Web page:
Losing weight and paying off debt are both about changing our behavior. If our old behavior did not include overeating and/or under exercising we probably don’t need to lose weight. If we had not over spent in the past, we wouldn’t have the debt. When we get tired or anxious or somebody bakes delicious brownies, it becomes very easy to fall back into our old behaviors of overeating or overspending.

Step 1 – Awareness.

Ok, my knees hurt, my pants don’t fit and the scale is registering numbers I haven’t seen in quite a while.

You pull those credit card bills out of the mailbox and tally them up.

Are you now painfully aware? I know I am.

Step 2 – Give a hoot.

Do I care that my knees hurt and my clothes don’t fit? Yep, I do.

How about you? Do you care that you’ve backslid from your goal?

Step 3 – Give enough of a hoot to do something about it.

This is the hard one. Do we care enough to make the difficult choices to give up something we want right now in order to get something we want later?

It depends on what the later is. You and I both need to clearly define that long-term goal. You gotta make it something worth struggling for.

My long-term goal is to be fit enough to hike the Grand Canyon down and back with my grandchildren. Since I don’t have grandchildren and I don’t have any say in the when; I’ll have to choose an intermediate goal that I can attach a date to.

Here it is. On or before May 1, I will ride my bike on a single trip for 100 miles in less than 8 hours. OK, so maybe this doesn’t sound like a weight loss goal; but it is. There is no way I could do a century carrying extra weight without my knees (and maybe my lungs) exploding. So, to achieve this goal I need to: a) ride a lot in the coming 100 days and b) eat carefully. If I do those two things the weight should take care of itself.

As shorter-term goals I’ll do a 50 mile ride on or before March 5th in under 3 1/2 hours and a 75 mile ride on or before April 2 in under 6 hours.

OK, that was scary; now it’s your turn. What goal are you working on?

What can you do in the next 100 days that will firmly put you back on track to your goal?  What will you accomplish by March 5? And by April 2?

In the coming days every time we feel the urge to backslide, we need to visualize that long term goal. Are we really willing to jeopardize that goal for this immediate want?

OK, now that we’ve got our new goals in place, we need to commit to them. One way to do this is to tell somebody. I think I’ve got that covered; how about you? You could just leave it here in the form of a comment- that would work. Get your friends to log on and do the same. Let’s do this together.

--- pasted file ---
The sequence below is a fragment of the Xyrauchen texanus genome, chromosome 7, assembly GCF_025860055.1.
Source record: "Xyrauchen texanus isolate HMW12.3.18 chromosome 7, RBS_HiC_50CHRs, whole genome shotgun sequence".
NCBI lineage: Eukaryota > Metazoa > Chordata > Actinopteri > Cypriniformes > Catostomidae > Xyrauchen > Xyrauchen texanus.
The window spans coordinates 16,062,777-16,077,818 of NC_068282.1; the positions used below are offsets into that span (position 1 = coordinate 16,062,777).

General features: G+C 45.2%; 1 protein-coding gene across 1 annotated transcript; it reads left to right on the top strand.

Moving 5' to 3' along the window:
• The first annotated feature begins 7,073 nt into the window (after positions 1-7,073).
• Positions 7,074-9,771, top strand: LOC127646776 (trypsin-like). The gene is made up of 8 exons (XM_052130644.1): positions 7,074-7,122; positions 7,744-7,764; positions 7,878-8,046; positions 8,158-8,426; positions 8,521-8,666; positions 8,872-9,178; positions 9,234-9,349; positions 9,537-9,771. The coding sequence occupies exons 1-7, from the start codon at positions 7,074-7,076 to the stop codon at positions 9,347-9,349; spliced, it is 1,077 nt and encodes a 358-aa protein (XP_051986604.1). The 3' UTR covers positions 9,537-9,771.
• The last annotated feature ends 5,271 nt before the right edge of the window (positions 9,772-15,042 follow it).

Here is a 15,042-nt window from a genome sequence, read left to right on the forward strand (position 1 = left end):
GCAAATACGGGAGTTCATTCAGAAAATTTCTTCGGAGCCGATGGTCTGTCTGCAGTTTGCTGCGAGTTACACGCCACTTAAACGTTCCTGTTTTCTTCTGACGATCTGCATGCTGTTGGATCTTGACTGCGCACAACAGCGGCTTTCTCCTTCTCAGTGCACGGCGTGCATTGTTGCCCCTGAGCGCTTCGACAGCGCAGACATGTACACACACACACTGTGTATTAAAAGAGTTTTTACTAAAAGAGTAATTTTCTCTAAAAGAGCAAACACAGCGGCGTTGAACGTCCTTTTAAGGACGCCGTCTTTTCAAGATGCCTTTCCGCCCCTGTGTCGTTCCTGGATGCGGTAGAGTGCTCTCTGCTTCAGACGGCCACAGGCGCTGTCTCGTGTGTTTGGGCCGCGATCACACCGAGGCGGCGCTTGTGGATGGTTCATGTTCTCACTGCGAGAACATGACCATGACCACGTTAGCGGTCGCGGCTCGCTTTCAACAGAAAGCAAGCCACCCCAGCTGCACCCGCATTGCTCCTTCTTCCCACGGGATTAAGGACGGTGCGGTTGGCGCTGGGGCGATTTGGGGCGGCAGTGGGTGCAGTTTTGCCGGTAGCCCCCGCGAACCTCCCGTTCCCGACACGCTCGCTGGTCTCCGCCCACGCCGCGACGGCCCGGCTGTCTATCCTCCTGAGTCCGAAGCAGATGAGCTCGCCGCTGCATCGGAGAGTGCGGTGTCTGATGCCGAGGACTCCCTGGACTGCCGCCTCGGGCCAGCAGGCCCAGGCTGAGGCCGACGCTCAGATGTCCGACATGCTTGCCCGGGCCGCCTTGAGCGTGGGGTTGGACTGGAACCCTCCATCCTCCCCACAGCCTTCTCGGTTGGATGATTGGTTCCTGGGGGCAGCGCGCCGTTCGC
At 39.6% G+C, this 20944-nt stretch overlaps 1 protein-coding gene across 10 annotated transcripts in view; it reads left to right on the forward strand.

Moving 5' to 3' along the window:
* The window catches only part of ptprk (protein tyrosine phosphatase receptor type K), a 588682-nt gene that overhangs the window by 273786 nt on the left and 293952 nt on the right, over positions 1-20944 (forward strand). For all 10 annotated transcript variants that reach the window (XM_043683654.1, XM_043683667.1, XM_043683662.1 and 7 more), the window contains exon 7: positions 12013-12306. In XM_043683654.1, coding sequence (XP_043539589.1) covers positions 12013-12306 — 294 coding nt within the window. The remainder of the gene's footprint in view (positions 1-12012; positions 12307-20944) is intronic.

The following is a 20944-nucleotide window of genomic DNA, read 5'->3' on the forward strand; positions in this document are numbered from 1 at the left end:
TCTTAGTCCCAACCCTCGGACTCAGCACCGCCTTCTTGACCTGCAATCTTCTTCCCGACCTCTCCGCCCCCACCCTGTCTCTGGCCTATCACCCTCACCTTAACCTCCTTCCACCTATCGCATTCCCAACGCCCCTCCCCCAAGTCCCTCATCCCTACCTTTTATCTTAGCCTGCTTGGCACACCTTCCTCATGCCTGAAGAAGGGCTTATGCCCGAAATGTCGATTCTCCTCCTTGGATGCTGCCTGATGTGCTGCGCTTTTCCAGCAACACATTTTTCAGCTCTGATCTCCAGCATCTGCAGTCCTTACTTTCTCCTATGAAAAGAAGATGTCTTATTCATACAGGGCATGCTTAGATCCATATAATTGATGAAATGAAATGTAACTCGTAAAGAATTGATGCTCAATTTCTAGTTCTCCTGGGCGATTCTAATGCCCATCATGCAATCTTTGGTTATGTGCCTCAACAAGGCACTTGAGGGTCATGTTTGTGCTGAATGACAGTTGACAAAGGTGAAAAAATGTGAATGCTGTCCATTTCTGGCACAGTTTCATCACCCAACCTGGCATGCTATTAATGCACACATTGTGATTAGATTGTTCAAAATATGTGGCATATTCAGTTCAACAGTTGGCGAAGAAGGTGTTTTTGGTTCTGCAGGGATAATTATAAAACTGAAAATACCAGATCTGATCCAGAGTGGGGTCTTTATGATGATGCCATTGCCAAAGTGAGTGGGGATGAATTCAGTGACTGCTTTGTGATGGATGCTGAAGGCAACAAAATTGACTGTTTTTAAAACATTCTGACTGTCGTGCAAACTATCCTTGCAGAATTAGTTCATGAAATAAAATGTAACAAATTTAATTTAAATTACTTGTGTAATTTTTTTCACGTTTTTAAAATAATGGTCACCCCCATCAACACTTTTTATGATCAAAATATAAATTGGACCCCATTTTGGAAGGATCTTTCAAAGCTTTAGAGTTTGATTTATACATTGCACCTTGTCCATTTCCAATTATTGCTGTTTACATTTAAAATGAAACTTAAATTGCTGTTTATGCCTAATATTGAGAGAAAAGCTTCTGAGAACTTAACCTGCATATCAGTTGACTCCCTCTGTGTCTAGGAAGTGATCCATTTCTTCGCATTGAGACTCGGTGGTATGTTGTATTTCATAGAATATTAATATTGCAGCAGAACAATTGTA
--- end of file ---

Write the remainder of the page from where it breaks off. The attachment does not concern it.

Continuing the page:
An Attitude for Change

Changing your money behavior so that you can win long term may not be as difficult as you think.

It requires accepting a few basic premises:

  • I can give up something I want now in order to achieve a more important goal later.

Many of us have allowed the marketers of the world to weaken our self-discipline muscle. Some poor souls among us have never been forced to exercise it, not even as children. We have to find this muscle and strengthen it. The same “I want it and I want it NOW” thinking that has caused us not to win with our finances in the past, will undermine our transformation if we allow it. “Later” is a word we need to embrace.

  • Lots of little victories can add up to a big win.

Most people are far less successful financially than they could be, simply because they are unintentional with their money. We can achieve our goals by making lots of small changes in our lifestyle. Quit hoping for the one big win and start collecting small victories.

  • Most people (not you!) are financial losers.

Once you’re on a plan you may find “everyone” around you goes out to eat anytime they want. They also drive cool cars and take great vacations. You’ll have to remind yourself that despite their appearance, most of these people are broke. They are deep in credit card debt; they don’t have an adequate emergency fund; they aren’t saving for their children’s education or for their own retirement. In other words they are not who you want to be.

If you can accept these premises, there is no reason for your financial transformation to be painful.